White whole wheat should not be confused with white, unbleached wheat flour, where the bran and germ are separated at milling. This is 100% whole wheat and shares all the nutritional value of traditional whole wheat. The variety is considered an albino, having very little color in the bran. This lack of color contributes to its lighter color and milder flavor. There is a minute amount of red wheat in this bread from the natural leavening.
We will slowly start incorporating more and more white wheat into our breads, in an effort to get more people eating whole grains!
Fresh Milled White Whole Wheat (99.6%)
Fresh Milled Red Whole Wheat (.04%)
WHOLE GRAIN THURSDAY IS HERE!
Our mill has arrived and we’re so excited. This marks a new chapter in Seven Stars Bakery and how we treat our products. Starting this week, we have begun incorporating some of the fresh milled flour into our breads. Soon, all of the whole grain that goes into any Seven Stars Bakery bread or pastry will pass through our stone mill imported from Austria, the majority of which is sourced in the Northeast, something that was unthinkable only 5 years ago! This gives us the opportunity to source different types of grain, and mill them fresh daily, much like you would grind coffee fresh just before brewing.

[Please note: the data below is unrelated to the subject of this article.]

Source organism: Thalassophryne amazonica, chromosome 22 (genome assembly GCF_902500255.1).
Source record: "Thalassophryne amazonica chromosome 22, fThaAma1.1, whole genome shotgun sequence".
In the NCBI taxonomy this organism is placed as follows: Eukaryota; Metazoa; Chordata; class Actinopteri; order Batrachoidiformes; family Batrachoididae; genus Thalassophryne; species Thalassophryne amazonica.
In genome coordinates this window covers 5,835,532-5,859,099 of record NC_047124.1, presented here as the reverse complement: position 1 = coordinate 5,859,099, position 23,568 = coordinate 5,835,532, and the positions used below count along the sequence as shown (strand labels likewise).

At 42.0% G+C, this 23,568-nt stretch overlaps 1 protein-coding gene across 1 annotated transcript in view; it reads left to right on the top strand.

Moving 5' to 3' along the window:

Going forward, I will not be using white flour in any of the breads available on Thursday afternoons. This will be a great opportunity to experiment with different types of grain, sourced locally or from around the country. There will be some unique sounding grains used. Many of which people with gluten sensitivities are able to eat. One of the biggest problems we have with sourcing interesting flour is that it is often very old by the time it gets to us. By milling the grain ourselves, we’ll be able to use the freshest flour, and never have to compromise.